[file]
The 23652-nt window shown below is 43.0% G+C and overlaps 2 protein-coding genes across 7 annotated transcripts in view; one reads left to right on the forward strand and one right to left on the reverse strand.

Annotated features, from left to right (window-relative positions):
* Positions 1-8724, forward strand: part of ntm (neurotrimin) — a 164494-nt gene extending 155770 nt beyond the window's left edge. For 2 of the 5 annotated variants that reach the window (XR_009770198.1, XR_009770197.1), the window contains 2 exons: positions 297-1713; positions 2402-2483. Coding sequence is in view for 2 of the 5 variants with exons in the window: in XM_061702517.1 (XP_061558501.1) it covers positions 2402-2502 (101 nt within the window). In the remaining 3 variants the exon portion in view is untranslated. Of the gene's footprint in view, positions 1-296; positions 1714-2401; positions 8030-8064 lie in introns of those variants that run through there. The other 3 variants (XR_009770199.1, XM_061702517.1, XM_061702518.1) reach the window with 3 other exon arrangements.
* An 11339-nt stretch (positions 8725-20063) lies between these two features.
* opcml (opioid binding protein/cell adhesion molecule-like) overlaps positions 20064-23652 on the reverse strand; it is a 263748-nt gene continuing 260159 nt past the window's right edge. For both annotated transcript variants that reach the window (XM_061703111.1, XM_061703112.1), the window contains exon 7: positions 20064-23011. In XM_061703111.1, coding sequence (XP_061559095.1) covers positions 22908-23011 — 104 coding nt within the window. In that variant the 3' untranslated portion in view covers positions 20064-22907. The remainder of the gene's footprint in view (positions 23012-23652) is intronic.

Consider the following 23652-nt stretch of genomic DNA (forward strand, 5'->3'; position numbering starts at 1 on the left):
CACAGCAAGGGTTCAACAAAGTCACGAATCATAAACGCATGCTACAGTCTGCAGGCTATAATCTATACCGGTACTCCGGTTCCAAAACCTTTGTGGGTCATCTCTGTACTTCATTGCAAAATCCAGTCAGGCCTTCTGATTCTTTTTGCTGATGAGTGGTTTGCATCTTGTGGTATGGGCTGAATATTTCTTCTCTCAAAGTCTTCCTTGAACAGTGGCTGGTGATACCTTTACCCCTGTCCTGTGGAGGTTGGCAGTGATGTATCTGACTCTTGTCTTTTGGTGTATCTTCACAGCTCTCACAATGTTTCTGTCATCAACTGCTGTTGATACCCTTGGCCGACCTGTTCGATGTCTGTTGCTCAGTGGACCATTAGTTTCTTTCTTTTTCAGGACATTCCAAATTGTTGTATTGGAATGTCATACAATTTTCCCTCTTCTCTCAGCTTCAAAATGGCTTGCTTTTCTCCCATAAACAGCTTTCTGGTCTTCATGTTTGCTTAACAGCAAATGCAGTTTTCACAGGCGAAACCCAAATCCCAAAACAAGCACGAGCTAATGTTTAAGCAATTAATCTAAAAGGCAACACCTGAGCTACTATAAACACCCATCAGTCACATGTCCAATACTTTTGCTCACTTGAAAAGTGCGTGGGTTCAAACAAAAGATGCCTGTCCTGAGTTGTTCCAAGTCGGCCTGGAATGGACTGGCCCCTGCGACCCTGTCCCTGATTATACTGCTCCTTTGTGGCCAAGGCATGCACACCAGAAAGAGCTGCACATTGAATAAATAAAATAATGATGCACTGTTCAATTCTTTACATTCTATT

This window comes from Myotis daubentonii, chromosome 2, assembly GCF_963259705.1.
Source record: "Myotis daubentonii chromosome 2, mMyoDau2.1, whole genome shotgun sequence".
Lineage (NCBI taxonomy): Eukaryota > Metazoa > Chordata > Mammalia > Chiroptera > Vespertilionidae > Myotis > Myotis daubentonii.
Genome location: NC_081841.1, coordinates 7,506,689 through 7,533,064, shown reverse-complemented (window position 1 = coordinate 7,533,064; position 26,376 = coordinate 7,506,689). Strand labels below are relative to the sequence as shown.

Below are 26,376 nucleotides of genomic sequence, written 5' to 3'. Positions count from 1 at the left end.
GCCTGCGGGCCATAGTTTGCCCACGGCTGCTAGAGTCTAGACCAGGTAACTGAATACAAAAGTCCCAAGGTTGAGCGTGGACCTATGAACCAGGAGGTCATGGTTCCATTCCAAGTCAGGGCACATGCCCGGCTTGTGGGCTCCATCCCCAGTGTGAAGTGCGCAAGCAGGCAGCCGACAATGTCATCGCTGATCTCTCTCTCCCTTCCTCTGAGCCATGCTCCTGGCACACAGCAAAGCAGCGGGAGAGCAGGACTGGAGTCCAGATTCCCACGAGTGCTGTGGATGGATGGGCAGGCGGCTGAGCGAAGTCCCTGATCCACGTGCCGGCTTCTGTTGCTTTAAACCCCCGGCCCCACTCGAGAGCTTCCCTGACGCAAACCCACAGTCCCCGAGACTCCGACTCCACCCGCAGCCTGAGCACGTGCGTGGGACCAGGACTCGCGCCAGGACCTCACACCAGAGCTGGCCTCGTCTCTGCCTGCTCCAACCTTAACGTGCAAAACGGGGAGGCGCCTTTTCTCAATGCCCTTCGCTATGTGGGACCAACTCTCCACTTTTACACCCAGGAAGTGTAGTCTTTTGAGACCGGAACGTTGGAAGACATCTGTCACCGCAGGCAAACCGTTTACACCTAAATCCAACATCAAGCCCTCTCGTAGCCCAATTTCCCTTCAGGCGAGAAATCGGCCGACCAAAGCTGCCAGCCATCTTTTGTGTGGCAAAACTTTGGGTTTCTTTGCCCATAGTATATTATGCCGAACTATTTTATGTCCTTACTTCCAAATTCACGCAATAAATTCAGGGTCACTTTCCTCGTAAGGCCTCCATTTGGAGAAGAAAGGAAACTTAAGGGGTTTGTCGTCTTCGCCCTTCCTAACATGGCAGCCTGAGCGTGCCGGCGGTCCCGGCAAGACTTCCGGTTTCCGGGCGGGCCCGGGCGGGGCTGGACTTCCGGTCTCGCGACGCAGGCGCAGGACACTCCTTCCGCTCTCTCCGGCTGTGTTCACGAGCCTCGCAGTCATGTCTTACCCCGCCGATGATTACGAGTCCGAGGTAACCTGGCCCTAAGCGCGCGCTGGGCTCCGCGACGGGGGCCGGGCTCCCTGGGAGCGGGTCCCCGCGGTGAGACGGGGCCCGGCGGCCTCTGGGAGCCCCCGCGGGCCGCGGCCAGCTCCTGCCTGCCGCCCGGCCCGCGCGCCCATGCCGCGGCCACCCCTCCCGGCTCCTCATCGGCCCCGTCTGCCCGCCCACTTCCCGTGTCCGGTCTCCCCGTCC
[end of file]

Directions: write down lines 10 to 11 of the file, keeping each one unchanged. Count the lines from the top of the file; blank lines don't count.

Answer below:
Lineage (NCBI taxonomy): Eukaryota > Metazoa > Chordata > Mammalia > Chiroptera > Vespertilionidae > Myotis > Myotis daubentonii.
Genome location: NC_081841.1, coordinates 7,506,689 through 7,533,064, shown reverse-complemented (window position 1 = coordinate 7,533,064; position 26,376 = coordinate 7,506,689). Strand labels below are relative to the sequence as shown.